The Hospital That Shall Remain Nameless

flying cadeuciiLet me start this story by telling you the end: I am just fine. For those of you who like me, there is nothing to worry about and all is well. For those of you who don’t like me, sorry to disappoint you, but you’re stuck with me for a while.

I’m telling you these things—news to make you happy or disappointed, depending on your point of view about me—because this story is about my recent trip to the hospital, an unexpected journey that I wasn’t sure I was going to talk about publicly.

First of all, I didn’t want people calling and fretting and thinking I was suddenly in need of hushed whispers and pats on the head and casseroles. Second of all, I didn’t want people thinking they were finally rid of me and gladly so.   But mostly I wasn’t sure I was going to tell this story because I just didn’t want to make a big deal about it. But in the end, I couldn’t help myself. I decided I learned so much on my little stint on the other side of the healthcare desk that I felt I had to share.

It started as a bit of tachycardia, sadly brought on not by a George Clooney sighting, but rather by some anomaly of life which will likely never be known. As my heart started to race faster and faster over a series of hours, and when it became clear that I couldn’t count as high as my pulse was going, I called 911.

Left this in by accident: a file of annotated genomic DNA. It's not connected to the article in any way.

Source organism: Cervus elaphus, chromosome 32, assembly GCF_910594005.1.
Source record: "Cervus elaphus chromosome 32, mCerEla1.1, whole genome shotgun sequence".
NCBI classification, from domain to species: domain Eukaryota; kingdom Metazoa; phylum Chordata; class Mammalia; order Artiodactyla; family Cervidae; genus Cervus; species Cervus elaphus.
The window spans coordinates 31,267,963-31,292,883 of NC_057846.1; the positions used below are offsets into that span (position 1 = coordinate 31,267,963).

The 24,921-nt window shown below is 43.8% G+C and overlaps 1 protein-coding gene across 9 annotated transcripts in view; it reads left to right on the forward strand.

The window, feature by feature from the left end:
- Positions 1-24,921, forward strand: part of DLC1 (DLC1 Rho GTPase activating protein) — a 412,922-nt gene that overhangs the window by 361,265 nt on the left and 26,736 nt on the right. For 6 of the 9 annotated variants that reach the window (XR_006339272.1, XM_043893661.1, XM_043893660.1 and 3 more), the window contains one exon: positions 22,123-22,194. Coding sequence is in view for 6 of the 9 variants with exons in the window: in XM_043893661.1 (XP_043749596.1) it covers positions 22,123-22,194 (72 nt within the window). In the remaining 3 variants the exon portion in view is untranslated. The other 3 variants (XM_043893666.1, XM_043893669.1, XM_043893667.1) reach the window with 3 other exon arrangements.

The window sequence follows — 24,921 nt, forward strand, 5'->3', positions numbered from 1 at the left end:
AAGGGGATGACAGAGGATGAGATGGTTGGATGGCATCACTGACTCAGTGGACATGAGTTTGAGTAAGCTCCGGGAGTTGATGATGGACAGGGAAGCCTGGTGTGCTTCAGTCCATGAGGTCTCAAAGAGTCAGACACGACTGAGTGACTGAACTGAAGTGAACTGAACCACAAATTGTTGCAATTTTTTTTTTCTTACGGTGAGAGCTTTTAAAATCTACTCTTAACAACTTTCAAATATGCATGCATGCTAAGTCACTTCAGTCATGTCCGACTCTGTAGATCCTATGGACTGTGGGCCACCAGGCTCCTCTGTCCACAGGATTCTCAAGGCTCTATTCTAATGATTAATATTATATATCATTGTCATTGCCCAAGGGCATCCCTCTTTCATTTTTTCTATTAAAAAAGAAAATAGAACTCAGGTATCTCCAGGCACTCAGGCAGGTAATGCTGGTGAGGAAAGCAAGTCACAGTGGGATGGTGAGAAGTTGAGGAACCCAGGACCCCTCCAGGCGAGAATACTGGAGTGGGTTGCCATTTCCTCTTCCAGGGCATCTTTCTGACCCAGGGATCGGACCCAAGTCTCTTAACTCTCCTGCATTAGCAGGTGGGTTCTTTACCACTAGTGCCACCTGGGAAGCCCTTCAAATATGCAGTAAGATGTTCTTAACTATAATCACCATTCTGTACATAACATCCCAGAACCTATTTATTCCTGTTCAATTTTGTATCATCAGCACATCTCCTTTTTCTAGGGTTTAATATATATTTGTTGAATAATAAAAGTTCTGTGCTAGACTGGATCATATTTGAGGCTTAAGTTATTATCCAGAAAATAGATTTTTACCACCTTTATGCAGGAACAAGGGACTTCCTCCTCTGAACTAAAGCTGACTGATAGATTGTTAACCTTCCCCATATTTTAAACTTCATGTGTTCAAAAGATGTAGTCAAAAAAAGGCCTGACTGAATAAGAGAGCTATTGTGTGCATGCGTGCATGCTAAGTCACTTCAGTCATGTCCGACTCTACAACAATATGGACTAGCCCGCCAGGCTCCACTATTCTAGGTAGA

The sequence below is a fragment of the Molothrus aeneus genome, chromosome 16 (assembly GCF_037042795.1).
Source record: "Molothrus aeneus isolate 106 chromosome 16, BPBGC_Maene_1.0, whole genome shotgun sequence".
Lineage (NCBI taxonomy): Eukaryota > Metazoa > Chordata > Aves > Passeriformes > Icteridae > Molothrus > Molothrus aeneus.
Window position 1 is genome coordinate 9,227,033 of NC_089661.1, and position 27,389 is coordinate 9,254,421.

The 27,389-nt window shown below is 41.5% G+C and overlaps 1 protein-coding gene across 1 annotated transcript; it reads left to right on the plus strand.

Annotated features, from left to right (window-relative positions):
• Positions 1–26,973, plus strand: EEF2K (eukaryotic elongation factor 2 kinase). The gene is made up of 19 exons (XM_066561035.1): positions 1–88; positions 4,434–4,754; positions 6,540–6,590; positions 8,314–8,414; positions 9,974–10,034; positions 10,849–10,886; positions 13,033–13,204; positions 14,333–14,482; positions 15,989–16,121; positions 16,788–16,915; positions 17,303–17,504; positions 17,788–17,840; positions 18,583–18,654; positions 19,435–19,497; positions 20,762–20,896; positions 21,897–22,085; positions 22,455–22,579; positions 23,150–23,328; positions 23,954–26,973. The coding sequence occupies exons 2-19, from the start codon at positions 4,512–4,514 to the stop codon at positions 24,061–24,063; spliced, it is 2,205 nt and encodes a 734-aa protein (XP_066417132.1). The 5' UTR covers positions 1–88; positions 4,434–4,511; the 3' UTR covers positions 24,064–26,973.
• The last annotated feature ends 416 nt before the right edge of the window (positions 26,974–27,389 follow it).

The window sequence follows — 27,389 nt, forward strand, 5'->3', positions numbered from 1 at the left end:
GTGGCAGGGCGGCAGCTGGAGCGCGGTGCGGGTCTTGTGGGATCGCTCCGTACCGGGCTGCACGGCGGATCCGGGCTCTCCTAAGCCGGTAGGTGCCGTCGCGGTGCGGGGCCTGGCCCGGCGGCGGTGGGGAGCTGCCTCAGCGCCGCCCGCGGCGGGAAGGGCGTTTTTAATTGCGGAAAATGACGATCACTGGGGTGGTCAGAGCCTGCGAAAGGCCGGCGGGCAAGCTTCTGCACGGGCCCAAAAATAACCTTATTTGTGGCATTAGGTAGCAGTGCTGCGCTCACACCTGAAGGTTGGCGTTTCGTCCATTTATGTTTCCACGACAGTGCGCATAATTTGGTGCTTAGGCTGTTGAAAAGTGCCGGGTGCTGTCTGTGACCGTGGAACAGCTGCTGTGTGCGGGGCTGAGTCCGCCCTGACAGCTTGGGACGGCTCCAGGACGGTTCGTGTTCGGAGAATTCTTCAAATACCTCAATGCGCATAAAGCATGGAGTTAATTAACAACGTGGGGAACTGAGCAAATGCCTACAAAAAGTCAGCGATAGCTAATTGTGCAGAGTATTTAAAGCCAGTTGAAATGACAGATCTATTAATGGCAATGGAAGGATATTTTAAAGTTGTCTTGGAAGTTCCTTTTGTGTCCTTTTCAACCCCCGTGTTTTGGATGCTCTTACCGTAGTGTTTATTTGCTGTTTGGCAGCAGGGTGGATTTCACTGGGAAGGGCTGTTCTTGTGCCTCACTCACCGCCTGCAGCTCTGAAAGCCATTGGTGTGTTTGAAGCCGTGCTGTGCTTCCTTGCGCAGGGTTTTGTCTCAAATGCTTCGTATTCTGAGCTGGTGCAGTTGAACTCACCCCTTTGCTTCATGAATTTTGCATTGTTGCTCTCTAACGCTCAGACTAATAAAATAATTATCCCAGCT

I was in a hotel room and not at home, and that, combined with my inability to stand due to dizziness, rendered me helpless on my own – a situation I am neither used to nor happy to experience. Nevertheless, the paramedics were good-looking (I figured if this was the last sight I was going to see, at least I had that going for me) and the female paramedic in charge of taking care of me was awesome—totally in charge of the situation and, to my amusement, totally in charge of her retinue of male assistants in the process.